True confession. Always full of mischief and mayhem, Roland Emmerich movies are guilty pleasures for me. An admittedly cheesy entertainer who aims squarely for the mainstream, the German maestro stages action with flair and delivers superior visual effects--big, small, live-action and digital. When he connects--as he did with old-style effects adventure "Independence Day" (1996) and the weather-gone-amok disaster epic "The Day After Tomorrow" (which seems to be coming true), he makes multitudes of moviegoers very happy. Even "2012" was an enjoyable E-ride if you threw any real-world logic out the window.
But when Emmerich misses, as with the 1998 disaster "Godzilla," which was made before the VFX were ready to deliver the gigantic monster (see "Pacific Rim" this summer), or the ludicrously silly "10,000 B.C.," he does so by a mile. While the modestly-budgeted Shakespeare identity mystery "Anonymous" made dramatic mistakes that crashed the movie at the 2011 box office, it marked an extraordinary accurate recreation of the period via innovative VFX.
Emmerich's return to destroying the president's residence in "White House Down" is somewhere in the middle. I would welcome the return of Channing Tatum and Joey King as a kick-ass father/daughter team, and count me among "Zero Dark Thirty" star Jason Clarke's admirers--his performance as the rogue leader of a lethal paramilitary assault team is dangerous and flawless. As long as the movie keeps moving with helicopters crashing and guns blazing, all's well; it's fun watching the interior of the White House get trashed as Tatum's would-be secret service agent fights to protect his iPhone-wielding daughter and his president (Jamie Foxx, who should have turned down this thankless role).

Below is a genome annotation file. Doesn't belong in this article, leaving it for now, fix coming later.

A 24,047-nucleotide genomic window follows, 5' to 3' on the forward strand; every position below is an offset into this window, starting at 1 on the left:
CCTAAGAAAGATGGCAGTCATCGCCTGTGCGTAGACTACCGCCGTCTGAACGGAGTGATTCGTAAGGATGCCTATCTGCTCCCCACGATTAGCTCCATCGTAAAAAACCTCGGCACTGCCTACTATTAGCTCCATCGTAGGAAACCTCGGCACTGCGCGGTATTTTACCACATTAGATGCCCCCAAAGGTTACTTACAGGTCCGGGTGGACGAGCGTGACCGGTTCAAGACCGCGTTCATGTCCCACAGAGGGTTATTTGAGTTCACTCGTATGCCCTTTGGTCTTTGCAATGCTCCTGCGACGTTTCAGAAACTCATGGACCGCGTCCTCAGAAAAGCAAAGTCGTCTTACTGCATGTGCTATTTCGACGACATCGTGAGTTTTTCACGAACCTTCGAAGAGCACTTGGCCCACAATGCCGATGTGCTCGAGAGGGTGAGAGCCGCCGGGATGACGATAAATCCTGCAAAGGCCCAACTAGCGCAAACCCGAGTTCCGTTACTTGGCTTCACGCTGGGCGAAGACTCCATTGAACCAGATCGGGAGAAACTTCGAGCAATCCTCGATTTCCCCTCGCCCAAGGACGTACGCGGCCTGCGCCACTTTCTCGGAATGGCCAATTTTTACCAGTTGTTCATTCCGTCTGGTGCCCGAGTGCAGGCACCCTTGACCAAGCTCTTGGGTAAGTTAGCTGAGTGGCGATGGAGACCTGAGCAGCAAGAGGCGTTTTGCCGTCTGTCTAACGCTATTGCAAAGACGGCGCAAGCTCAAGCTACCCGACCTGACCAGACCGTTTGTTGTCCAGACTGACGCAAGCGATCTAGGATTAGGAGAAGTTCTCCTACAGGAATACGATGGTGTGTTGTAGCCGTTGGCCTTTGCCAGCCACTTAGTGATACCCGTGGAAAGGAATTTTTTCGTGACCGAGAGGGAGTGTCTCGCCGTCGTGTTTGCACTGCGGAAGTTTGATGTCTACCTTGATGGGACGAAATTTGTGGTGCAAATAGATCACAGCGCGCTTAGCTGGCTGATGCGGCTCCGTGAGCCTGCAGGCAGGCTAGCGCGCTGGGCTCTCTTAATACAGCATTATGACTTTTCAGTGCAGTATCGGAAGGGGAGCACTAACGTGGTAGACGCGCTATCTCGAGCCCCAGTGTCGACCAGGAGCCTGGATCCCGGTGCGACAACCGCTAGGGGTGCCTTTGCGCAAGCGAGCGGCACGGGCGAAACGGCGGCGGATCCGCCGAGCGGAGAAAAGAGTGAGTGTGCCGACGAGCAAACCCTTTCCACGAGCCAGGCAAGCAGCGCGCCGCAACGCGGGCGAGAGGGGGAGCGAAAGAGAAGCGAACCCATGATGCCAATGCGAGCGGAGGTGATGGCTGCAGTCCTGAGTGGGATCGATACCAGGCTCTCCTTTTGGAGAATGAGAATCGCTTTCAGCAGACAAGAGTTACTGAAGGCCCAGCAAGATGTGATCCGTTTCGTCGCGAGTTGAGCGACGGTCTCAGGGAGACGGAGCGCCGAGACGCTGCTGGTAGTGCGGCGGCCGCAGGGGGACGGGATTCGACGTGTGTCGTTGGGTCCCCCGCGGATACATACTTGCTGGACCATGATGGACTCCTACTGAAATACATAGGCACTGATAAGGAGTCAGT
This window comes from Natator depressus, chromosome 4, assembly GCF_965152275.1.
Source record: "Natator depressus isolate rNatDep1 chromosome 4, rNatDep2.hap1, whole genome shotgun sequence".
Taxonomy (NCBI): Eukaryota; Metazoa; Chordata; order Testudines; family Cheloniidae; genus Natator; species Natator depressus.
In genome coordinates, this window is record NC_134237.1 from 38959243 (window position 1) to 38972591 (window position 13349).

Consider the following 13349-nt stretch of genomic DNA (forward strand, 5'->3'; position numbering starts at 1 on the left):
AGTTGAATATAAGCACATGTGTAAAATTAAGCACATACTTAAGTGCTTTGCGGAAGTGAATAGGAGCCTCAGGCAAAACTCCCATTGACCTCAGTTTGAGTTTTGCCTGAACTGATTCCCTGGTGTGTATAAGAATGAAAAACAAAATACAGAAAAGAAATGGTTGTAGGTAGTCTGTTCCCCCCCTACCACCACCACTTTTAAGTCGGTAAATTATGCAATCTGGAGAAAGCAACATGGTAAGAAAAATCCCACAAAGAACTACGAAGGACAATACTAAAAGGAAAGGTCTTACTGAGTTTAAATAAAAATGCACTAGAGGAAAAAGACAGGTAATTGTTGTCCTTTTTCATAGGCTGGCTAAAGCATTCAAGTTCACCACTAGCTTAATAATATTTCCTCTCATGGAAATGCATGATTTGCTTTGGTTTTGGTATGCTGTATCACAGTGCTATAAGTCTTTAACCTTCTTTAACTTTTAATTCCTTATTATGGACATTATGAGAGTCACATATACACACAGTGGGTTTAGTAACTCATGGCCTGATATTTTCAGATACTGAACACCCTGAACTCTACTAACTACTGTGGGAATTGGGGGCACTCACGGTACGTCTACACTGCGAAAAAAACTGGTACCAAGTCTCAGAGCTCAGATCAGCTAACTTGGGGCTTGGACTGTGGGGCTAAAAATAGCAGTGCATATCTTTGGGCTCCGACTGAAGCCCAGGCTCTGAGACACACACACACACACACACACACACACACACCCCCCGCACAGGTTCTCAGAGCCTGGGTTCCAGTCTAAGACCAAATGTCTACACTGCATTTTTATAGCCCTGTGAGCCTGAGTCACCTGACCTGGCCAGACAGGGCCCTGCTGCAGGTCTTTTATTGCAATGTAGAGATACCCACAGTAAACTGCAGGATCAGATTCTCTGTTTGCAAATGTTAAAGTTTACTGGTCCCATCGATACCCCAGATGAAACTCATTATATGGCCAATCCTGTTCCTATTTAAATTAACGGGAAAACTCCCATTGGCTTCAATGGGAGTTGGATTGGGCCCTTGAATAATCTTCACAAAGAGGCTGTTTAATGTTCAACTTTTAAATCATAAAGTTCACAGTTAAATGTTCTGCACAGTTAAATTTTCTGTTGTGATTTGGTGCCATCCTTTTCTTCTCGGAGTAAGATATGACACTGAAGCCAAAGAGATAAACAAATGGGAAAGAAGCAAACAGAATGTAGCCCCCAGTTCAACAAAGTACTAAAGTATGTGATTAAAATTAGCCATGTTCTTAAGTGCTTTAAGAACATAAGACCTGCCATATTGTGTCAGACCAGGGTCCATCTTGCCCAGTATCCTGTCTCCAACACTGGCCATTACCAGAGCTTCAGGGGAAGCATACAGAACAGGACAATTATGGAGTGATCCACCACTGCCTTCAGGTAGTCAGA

Unfortunately, directing dialogue is not Emmerich's strong suit, and most of the babble from the folks outside the White House who are trying to wrest control from a band of terrorists is utterly unbelievable. That Tatum shines in this messy movie is a testament to his rising stardom. He was the only actor to emerge from Ron Howard's "The Dilemma" intact. He's had an amazing year, from Steven Soderbergh's "Magic Mike" and "Side Effects" to comedy "21 Jump Street" and having Paramount delay "G.I. Joe: Retaliation" in order to expand his role. And Bennett Miller's "Foxcatcher" is still to come.
This could be Tatum's aha moment, like Tom Cruise in "Cocktail," when he carries a bad movie. At my press screening, when Tatum stripped down to his wife-beater midway through the film, applause erupted. Tatum could be our next Cruise: that rare marquee movie star with chops, sex appeal and danger, who is equally beloved by men and women.
Review round-up below; by Friday it's likely that "White House Down"'s current 53% ranking on Rotten Tomatoes will go down.